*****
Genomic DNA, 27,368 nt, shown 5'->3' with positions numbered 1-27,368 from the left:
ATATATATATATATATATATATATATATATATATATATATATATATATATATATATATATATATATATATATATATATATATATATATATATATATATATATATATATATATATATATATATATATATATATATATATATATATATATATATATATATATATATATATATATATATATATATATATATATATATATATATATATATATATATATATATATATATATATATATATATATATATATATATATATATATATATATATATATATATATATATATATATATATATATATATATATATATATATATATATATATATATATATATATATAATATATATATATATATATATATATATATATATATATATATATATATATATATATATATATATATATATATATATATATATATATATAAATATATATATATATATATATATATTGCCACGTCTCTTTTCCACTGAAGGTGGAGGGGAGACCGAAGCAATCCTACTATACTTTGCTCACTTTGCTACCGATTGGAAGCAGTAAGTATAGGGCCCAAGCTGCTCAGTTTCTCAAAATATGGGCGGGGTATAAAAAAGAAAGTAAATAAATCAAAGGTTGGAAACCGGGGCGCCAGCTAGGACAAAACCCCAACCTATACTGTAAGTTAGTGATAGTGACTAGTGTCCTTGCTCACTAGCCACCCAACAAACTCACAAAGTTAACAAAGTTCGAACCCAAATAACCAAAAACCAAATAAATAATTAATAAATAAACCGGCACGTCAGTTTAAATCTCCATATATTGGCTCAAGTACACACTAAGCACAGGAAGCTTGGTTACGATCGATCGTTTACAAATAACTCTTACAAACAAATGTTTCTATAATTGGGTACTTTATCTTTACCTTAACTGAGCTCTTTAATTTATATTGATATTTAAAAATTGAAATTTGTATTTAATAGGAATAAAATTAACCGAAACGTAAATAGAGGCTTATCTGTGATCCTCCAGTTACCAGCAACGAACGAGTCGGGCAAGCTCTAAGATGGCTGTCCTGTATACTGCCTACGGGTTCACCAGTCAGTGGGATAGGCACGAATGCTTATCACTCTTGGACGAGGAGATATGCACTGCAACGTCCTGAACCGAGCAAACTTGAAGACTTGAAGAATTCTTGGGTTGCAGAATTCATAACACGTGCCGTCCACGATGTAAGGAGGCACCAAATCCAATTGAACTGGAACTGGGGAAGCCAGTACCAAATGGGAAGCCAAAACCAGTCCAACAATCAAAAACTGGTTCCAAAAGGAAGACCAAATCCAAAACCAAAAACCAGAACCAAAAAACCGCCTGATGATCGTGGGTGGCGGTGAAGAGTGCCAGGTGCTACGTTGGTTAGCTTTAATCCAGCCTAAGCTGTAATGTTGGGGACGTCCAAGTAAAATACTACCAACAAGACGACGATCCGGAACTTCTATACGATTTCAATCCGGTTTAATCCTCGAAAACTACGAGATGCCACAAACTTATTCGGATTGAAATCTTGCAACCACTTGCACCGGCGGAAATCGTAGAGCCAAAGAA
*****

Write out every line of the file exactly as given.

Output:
Genomic DNA, 27,368 nt, shown 5'->3' with positions numbered 1-27,368 from the left:
ATATATATATATATATATATATATATATATATATATATATATATATATATATATATATATATATATATATATATATATATATATATATATATATATATATATATATATATATATATATATATATATATATATATATATATATATATATATATATATATATATATATATATATATATATATATATATATATATATATATATATATATATATATATATATATATATATATATATATATATATATATATATATATATATATATATATATATATATATATATATATATATATATATATATATATATATATATATATATATATATATATATATATATAATATATATATATATATATATATATATATATATATATATATATATATATATATATATATATATATATATATATATATATATATATATAAATATATATATATATATATATATATTGCCACGTCTCTTTTCCACTGAAGGTGGAGGGGAGACCGAAGCAATCCTACTATACTTTGCTCACTTTGCTACCGATTGGAAGCAGTAAGTATAGGGCCCAAGCTGCTCAGTTTCTCAAAATATGGGCGGGGTATAAAAAAGAAAGTAAATAAATCAAAGGTTGGAAACCGGGGCGCCAGCTAGGACAAAACCCCAACCTATACTGTAAGTTAGTGATAGTGACTAGTGTCCTTGCTCACTAGCCACCCAACAAACTCACAAAGTTAACAAAGTTCGAACCCAAATAACCAAAAACCAAATAAATAATTAATAAATAAACCGGCACGTCAGTTTAAATCTCCATATATTGGCTCAAGTACACACTAAGCACAGGAAGCTTGGTTACGATCGATCGTTTACAAATAACTCTTACAAACAAATGTTTCTATAATTGGGTACTTTATCTTTACCTTAACTGAGCTCTTTAATTTATATTGATATTTAAAAATTGAAATTTGTATTTAATAGGAATAAAATTAACCGAAACGTAAATAGAGGCTTATCTGTGATCCTCCAGTTACCAGCAACGAACGAGTCGGGCAAGCTCTAAGATGGCTGTCCTGTATACTGCCTACGGGTTCACCAGTCAGTGGGATAGGCACGAATGCTTATCACTCTTGGACGAGGAGATATGCACTGCAACGTCCTGAACCGAGCAAACTTGAAGACTTGAAGAATTCTTGGGTTGCAGAATTCATAACACGTGCCGTCCACGATGTAAGGAGGCACCAAATCCAATTGAACTGGAACTGGGGAAGCCAGTACCAAATGGGAAGCCAAAACCAGTCCAACAATCAAAAACTGGTTCCAAAAGGAAGACCAAATCCAAAACCAAAAACCAGAACCAAAAAACCGCCTGATGATCGTGGGTGGCGGTGAAGAGTGCCAGGTGCTACGTTGGTTAGCTTTAATCCAGCCTAAGCTGTAATGTTGGGGACGTCCAAGTAAAATACTACCAACAAGACGACGATCCGGAACTTCTATACGATTTCAATCCGGTTTAATCCTCGAAAACTACGAGATGCCACAAACTTATTCGGATTGAAATCTTGCAACCACTTGCACCGGCGGAAATCGTAGAGCCAAAGAA